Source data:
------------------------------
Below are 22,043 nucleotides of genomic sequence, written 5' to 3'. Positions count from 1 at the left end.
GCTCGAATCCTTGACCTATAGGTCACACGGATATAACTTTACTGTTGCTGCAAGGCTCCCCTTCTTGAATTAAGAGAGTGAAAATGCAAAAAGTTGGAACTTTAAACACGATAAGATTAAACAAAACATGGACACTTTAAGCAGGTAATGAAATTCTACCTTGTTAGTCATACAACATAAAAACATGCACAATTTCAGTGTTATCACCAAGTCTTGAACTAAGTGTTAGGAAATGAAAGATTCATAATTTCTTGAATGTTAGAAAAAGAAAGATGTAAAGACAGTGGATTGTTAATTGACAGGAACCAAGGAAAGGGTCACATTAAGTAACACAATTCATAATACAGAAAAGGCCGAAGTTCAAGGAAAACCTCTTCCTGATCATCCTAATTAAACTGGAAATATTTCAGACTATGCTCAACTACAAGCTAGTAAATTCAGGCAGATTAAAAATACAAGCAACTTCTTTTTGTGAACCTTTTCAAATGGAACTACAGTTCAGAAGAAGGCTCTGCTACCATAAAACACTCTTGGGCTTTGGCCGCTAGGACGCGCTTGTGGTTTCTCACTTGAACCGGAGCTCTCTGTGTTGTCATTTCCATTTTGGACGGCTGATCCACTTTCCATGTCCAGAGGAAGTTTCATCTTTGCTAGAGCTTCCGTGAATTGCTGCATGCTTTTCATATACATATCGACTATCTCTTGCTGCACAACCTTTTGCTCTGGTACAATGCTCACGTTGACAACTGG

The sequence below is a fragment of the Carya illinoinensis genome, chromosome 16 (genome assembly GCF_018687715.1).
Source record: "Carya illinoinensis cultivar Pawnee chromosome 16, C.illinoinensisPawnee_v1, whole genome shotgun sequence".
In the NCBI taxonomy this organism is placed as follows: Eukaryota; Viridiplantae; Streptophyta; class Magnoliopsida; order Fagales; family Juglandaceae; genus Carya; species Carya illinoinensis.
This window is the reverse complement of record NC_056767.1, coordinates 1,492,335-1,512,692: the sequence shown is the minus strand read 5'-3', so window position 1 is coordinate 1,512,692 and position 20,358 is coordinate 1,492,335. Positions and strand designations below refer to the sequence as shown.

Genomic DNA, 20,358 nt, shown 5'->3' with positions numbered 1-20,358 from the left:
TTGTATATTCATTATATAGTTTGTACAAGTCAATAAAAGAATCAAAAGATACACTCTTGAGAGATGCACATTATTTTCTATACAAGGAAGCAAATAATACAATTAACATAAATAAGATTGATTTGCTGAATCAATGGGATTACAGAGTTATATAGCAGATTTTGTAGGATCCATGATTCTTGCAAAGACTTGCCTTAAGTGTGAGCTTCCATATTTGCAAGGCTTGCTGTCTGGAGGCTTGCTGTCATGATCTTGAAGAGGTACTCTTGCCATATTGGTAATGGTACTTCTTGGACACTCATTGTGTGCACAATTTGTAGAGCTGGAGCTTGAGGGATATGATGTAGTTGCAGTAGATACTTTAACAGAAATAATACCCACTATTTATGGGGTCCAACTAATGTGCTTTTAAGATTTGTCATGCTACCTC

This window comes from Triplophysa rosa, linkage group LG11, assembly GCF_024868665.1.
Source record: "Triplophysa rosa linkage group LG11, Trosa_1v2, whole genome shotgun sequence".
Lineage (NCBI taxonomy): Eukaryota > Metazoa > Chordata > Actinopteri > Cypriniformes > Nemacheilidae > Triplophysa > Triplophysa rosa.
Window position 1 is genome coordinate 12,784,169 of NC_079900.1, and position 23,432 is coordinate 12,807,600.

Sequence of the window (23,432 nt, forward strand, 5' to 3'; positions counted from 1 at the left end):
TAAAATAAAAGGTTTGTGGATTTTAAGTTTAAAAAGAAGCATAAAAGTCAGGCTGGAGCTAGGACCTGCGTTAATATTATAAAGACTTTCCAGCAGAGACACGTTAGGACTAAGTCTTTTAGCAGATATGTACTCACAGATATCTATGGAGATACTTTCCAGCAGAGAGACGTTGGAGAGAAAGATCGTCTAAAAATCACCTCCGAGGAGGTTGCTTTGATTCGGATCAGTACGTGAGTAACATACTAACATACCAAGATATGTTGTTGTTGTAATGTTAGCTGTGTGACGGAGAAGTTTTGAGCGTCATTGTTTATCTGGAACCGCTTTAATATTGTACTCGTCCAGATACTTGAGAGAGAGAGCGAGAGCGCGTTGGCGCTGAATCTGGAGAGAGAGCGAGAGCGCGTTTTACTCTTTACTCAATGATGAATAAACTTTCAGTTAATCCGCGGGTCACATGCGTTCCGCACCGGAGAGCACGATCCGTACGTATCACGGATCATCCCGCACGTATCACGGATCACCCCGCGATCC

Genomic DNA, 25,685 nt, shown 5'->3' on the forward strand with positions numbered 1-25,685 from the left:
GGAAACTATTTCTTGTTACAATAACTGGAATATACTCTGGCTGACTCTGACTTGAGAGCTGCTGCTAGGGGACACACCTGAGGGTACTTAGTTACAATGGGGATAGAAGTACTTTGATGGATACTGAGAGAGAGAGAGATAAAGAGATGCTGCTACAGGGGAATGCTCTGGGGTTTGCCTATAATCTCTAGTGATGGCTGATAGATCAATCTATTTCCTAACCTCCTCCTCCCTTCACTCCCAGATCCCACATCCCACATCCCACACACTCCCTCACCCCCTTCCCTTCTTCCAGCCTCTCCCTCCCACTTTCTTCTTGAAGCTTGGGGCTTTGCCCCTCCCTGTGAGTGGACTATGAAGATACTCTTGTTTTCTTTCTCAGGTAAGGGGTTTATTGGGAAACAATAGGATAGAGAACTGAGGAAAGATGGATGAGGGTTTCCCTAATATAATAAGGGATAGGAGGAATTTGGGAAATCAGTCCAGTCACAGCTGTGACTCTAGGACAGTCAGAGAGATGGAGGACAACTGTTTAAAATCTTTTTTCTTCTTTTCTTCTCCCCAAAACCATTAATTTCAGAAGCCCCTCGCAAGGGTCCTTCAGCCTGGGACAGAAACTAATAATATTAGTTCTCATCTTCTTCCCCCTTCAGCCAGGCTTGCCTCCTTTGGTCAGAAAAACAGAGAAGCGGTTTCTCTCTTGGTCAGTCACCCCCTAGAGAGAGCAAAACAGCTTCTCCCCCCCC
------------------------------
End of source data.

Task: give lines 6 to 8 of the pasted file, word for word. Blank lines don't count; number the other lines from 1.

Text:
This window is the reverse complement of record NC_056767.1, coordinates 1,492,335-1,512,692: the sequence shown is the minus strand read 5'-3', so window position 1 is coordinate 1,512,692 and position 20,358 is coordinate 1,492,335. Positions and strand designations below refer to the sequence as shown.

Genomic DNA, 20,358 nt, shown 5'->3' with positions numbered 1-20,358 from the left:
TTGTATATTCATTATATAGTTTGTACAAGTCAATAAAAGAATCAAAAGATACACTCTTGAGAGATGCACATTATTTTCTATACAAGGAAGCAAATAATACAATTAACATAAATAAGATTGATTTGCTGAATCAATGGGATTACAGAGTTATATAGCAGATTTTGTAGGATCCATGATTCTTGCAAAGACTTGCCTTAAGTGTGAGCTTCCATATTTGCAAGGCTTGCTGTCTGGAGGCTTGCTGTCATGATCTTGAAGAGGTACTCTTGCCATATTGGTAATGGTACTTCTTGGACACTCATTGTGTGCACAATTTGTAGAGCTGGAGCTTGAGGGATATGATGTAGTTGCAGTAGATACTTTAACAGAAATAATACCCACTATTTATGGGGTCCAACTAATGTGCTTTTAAGATTTGTCATGCTACCTC